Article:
As we advance our study of the songs in the book of Psalms, we see an increasing interest and focus on the Hebrew language. A good example for that is the demand for more content in the Psalms Studied pages on this site. Many enjoy the journey of close reading over the verses, which many times brings forth the deeper meaning through the Hebrew and its unique roots, often with dual and triple meanings.
On this (one) page, I will try to enrich your knowledge about Hebrew: development of the language, sources, mind-set and more topics that I believe to be important and interesting, as well as the most frequently asked subjects.
I’m leaving the ‘comments’ feature available, so feel free to ask any question, write a suggestion or advance any further discussion you’re more interested about.
And finally, this page is ‘on construction’ and will be updated within time and according to demand, so be patient 🙂 Enjoy!
Modern and ancient Hebrew
On a natural course, languages evolve in time. Hebrew is unique in that sense. Since it was not used for a day-to-day business, it froze and stopped from evolving. If a normative Israeli born will meet a Jewish person from the times of the Temple in Jerusalem, the two will be able to have a conversation. Of course, there will be some inconvenience with a slightly different grammar, archaic terms and so on, but at the end of the day they could understand each other (as long as they won’t talk about electricity, ice cream and other technologies that were not exist yet..).
A person who is interested in learning Jewish scriptures, such as the Tanach (Jewish Bible), Mishna and Talmud (Jewish scriptures of the oral laws), Middle ages writings and so on, should start learning Biblical Hebrew to understand the depths and dualities that lies also in unique forms, special roots and grammar of the Hebrew language. Eventually it will also help with the Modern Hebrew.
If the reason to learn Hebrew is to only get the sense of the language and to carry a conversation in Israel, modern Hebrew is easier to master.
Who spoke Hebrew before the re-establishment of the state of Israel?
Historical evident show that Hebrew was spoken in the ancient kingdom of Israel, up until two-thousand years ago, when the majority of the people of Israel were sent to exile. Jewish tradition takes the start of Hebrew back to the first humans, Adam and Eve, whereas it was the only spoken language from the beginning of time until the destruction of the ‘Tower of Babel’.
As time passed the people shifted to speaking Aramaic in daily lives, as it was used by most of the residents of the middle east. At that time, Hebrew was mainly used for religious purposes. In a way, many preferred not to use Hebrew for profane talks, and by that stating that the language has more significance than a mere tool for communication.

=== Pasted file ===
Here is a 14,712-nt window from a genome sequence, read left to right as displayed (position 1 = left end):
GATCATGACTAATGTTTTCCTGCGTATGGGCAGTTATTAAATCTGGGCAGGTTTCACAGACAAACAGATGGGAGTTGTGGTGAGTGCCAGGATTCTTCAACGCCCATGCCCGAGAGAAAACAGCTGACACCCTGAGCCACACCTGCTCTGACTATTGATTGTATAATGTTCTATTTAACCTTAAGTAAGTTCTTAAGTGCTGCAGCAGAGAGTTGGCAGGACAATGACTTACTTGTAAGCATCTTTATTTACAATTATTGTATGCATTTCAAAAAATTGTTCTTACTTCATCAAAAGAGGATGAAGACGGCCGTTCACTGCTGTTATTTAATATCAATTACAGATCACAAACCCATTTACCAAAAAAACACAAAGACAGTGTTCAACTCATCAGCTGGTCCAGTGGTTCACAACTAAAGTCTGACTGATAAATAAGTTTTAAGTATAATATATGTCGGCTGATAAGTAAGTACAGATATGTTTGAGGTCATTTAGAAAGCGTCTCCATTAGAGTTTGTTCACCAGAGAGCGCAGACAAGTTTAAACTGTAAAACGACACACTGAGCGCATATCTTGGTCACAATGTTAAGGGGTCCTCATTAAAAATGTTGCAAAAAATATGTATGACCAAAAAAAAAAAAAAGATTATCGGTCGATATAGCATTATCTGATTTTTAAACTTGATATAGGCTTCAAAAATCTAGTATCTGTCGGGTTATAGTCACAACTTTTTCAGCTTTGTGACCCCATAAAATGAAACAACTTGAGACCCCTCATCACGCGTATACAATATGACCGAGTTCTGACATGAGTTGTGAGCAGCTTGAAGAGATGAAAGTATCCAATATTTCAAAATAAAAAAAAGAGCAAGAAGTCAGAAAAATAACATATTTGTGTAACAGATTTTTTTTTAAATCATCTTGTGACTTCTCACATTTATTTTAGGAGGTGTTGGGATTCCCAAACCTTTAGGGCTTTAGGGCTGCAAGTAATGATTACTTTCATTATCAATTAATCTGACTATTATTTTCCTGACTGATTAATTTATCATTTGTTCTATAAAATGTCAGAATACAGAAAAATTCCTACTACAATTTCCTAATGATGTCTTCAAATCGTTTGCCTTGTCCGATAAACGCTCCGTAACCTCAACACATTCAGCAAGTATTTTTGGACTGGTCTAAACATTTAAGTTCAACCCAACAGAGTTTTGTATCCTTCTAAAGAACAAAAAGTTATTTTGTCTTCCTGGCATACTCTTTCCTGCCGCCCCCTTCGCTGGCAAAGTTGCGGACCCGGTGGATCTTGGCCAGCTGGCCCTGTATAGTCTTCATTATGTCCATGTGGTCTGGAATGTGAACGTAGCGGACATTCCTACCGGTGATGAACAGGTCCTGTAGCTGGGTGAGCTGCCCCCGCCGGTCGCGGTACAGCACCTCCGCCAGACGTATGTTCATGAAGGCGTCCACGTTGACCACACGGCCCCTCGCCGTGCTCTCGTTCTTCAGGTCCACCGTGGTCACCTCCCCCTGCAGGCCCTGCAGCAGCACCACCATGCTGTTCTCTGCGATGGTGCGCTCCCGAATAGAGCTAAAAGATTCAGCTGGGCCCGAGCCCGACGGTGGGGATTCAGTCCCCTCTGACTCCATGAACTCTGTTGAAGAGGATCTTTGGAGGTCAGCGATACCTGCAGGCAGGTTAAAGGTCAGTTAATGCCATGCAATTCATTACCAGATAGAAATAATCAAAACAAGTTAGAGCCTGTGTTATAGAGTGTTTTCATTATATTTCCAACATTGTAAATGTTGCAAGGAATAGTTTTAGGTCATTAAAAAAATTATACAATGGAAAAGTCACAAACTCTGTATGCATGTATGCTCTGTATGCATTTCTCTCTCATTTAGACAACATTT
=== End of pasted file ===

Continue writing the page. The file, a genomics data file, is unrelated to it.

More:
It is interesting to see that such behavior does not come only from arrogance or superstitious, rather, it has a source in Jewish laws: also today, many observant Jews will not take with them any Hebrew books or any other Hebrew-written material into dirty places, such as restrooms, even when the writings’ content is secular.
When the kingdom of Israel was destroyed and Jews got dispersed in different countries, they gradually adopted the languages of their countries, but still kept using Hebrew for prayers and for reading and writing religious books (mixed with Aramaic). It was used not only on holidays, but in all prayers and Bible readings.
The first signs of revival of Hebrew as a modern language began in the early 19th century, when European Jewish intellectuals attempted to write science books and novels in a Biblical-like language. It didn’t have much influence initially, but in late 19th century a young Jew named Eliezer Ben-Yehuda discovered this, and was so strongly impressed, that he developed the language further by inventing new words, adapting new style and publishing modern-style newspapers with stories about world news, politics, science, inventions, and so on. He also helped establish schools, and by 1912 there was already a generation of young people for whom modern Hebrew was the native language, and they formed the nation that achieved full independence in 1948.
Here is a nice movie about Ben-Yehudah (it was prepared for kids, but…I like it):
Hebrew continues to advance and be developed, formally so by the academy of the Hebrew language in Israel, in which Ben-Yehuda acted as its first president. Some of the materials brought in our site is a result of the academy’s assistance – mainly in the practical Hebrew learning.
Historical background of the Hebrew
Multiple meaning of Hebrew words. Roots language
Accent and pronunciation
Melody, chanting of the book of Psalms
Translations of the Tanach (the Jewish Bible)
Translation of the Psalms
Hebrew used in the book of Psalms
Psalms and the Jewish prayer books
Learn to speak Hebrew
I hope in time to add here some tips and practical Hebrew teaching from my experience as a Hebrew teacher some research accomplished with The academy of Hebrew language.
Sanctity of the Hebrew language
Hebrew, a reviving language